This is supposed to be a joke at Cuccinelli's expense. I just think I'll call him Miles Davis.

He’s a second amendment advocate.

He’s fighting to reduce the government’s power of eminent domain.

On pretty much any issue he’s litigating, he’s on the right side of it.

I admit, I don’t know enough about political fast-tracking to know for certain whether stepping into the top spot at the Department of Justice would be good or bad for Cuccinelli’s long-term political prospects. Maybe being governor of Virginia first would give him the executive experience he needs to run for President a few years down the road. He’d make an impressive candidate.

All I know is that I’d love to see someone running the Justice Department who actually understands liberty, natural rights, and human dignity. Call me a dreamer.



  • A Love Supreme

    One plays trumpet, the other sax. Maybe that might help you differentiate the two. Why don’t you know any black, Orthodox Catholics with good writing chops? Do you know any African American Catholics? Are you of the opinion that none of them can write the way you want them to? Why can’t anybody make a critical comment around here without a curtain being pulled? I thought the days of the iron curtain were over. No card needs to be played here because the dealer is flush out.

  • Just Want to Know

    How many Miles Davis CDs do you have? How many does Cuccinelli have? Can either of you name a Miles Davis song and hum it? How many black columnists does this website feature? Why is that?

    • Joe M

      Seriously? The mention of Miles Davis is an opportunity to play the race card?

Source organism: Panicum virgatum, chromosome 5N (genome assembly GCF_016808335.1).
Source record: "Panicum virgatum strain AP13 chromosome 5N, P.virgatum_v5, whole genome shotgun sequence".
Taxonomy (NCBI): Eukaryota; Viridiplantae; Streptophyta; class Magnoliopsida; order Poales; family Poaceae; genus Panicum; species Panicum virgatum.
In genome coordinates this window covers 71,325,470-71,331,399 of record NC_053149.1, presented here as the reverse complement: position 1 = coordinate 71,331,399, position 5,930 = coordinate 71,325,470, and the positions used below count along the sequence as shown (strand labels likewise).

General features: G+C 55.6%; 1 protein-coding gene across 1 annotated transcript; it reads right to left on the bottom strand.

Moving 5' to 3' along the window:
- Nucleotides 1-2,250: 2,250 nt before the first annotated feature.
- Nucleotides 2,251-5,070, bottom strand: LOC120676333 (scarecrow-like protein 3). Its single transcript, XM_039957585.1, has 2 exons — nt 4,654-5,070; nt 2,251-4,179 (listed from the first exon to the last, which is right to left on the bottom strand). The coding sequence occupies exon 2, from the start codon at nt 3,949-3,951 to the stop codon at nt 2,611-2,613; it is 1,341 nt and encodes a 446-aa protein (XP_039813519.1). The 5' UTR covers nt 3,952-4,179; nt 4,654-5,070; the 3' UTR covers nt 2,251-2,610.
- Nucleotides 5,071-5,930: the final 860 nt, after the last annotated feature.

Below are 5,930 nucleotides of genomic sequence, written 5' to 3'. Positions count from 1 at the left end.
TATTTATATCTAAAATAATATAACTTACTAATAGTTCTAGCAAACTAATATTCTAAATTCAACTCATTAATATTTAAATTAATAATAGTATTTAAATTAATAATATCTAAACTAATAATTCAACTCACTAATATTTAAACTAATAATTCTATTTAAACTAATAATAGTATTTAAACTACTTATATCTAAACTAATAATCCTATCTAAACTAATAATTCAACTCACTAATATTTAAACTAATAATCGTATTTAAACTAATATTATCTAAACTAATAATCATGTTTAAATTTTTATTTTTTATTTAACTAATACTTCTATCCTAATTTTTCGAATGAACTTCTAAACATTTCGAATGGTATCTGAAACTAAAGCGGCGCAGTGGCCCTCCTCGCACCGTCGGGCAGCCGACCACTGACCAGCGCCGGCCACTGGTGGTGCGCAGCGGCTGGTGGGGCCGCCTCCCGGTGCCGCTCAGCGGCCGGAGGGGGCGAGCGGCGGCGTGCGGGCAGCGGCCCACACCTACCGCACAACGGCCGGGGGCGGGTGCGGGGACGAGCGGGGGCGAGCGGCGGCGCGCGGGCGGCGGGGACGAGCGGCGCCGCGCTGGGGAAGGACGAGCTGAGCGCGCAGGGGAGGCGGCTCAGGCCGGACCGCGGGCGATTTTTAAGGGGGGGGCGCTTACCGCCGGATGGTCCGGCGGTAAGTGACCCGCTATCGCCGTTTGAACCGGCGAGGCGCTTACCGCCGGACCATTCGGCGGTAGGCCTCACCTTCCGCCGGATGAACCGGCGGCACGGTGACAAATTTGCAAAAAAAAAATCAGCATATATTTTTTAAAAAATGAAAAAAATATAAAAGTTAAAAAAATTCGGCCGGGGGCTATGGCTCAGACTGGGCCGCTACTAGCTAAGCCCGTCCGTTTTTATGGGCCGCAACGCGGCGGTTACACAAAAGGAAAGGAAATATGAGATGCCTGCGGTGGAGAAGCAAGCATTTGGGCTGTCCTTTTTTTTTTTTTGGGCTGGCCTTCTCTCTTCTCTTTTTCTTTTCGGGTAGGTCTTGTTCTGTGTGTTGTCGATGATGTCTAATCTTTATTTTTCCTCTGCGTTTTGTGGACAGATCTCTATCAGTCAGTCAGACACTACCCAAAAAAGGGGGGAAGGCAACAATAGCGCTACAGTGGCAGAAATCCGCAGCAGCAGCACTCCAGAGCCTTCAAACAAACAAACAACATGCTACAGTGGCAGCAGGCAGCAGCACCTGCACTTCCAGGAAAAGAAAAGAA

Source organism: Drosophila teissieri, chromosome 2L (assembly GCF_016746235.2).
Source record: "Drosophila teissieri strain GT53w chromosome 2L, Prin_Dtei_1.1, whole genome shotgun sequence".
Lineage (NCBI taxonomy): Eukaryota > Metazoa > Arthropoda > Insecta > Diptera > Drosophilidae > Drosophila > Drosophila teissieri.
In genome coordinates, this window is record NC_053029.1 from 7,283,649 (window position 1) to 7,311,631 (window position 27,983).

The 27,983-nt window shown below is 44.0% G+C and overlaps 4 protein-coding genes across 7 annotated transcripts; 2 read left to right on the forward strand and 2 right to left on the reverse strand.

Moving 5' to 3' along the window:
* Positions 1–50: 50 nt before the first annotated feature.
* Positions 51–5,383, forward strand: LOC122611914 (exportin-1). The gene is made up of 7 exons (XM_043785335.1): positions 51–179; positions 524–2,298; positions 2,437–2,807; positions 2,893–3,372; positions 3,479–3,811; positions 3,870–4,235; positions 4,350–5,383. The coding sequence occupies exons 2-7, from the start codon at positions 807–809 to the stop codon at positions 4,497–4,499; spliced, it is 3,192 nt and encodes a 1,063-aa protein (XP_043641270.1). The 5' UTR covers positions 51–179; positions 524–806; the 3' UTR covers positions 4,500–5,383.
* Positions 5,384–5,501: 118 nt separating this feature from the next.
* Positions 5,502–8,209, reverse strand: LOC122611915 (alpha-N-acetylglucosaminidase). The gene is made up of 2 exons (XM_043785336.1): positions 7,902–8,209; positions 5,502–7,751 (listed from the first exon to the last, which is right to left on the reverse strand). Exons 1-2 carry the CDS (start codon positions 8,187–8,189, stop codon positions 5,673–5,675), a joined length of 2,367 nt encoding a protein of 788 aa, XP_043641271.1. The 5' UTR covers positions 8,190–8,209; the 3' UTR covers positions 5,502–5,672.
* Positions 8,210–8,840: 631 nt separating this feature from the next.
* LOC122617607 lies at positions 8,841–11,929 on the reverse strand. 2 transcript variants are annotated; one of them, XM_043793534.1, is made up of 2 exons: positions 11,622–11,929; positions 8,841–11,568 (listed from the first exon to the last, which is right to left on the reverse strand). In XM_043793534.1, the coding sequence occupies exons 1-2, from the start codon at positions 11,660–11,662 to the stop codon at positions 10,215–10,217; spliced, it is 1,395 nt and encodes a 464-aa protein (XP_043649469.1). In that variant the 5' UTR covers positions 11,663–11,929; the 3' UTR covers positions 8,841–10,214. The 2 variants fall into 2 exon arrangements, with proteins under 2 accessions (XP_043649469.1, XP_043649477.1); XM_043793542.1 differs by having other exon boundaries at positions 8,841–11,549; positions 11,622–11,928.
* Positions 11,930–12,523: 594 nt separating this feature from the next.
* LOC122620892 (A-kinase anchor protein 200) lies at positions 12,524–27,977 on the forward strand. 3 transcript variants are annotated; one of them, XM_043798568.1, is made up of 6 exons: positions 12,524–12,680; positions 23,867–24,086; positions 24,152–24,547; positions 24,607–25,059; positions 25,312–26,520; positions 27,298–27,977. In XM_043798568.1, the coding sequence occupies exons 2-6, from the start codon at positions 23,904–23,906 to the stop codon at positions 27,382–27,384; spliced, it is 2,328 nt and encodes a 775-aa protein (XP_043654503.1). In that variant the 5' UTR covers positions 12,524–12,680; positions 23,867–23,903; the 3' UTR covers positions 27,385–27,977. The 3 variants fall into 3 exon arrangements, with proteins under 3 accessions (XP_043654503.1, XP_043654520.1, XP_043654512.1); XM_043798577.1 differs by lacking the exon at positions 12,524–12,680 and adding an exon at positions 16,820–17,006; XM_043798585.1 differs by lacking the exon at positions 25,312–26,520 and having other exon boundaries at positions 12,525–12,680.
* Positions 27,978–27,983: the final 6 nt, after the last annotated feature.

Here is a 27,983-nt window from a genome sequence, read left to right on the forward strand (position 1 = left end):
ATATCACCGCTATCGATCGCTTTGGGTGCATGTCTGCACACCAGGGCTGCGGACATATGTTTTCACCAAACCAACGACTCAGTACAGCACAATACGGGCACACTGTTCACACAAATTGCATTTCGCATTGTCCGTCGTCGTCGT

• Steve Skojec

      Not that I take you seriously, but Miles Davis is a near-constant feature in my Spotify playlist. Unfortunately, unlike the girl John Mayer sung about, I can’t yet distinguish “Miles from Coltrain.” Give it time. I don’t hang out with Cuccinelli and compare albums though, so I can’t tell you how many he has. Of course, that image was created by the Virginia Democratic Party, who were lampooning Cuccinelli for suing the government and “moving Virginia backward.” So maybe you should ask them. As for the “black columnists” question, I don’t make the editorial decisions around here, but if you know any black, orthodox Catholics with good writing chops who would like to post here, I have absolutely no doubt they’d be welcome to do so.

    • Randall

      Sorry JWTK but this is not an affirmative action website. They only ask the best and brightest to write for them. You’ll have to find “quotas” being filled elsewhere.


    Steve, I support the Second Amendment too. I would hope, however that Mr. Cuccinelli would have courage to stand up to the NRA and oppose the unrestricted availability of after market 30 round magazines for Glocks and 100 round magazines AK-47 and AR-15 – Pax Greg

    • Steve Skojec

      I don’t understand why people support the 2nd amendment but then want to find ways to restrict it. If I want a 30-round magazine for my Glock instead of the 13-round magazine it came with, why shouldn’t I be able to buy that? Have you ever shot an AR-15? They’re fantastic for target shooting. I’d love to be able to afford one, and a 100 round magazine to go with it. If the reason the founders intended us to have the right to bear arms was to defend ourselves from threats, why should we limit the scope of how efficiently we can execute such a defense?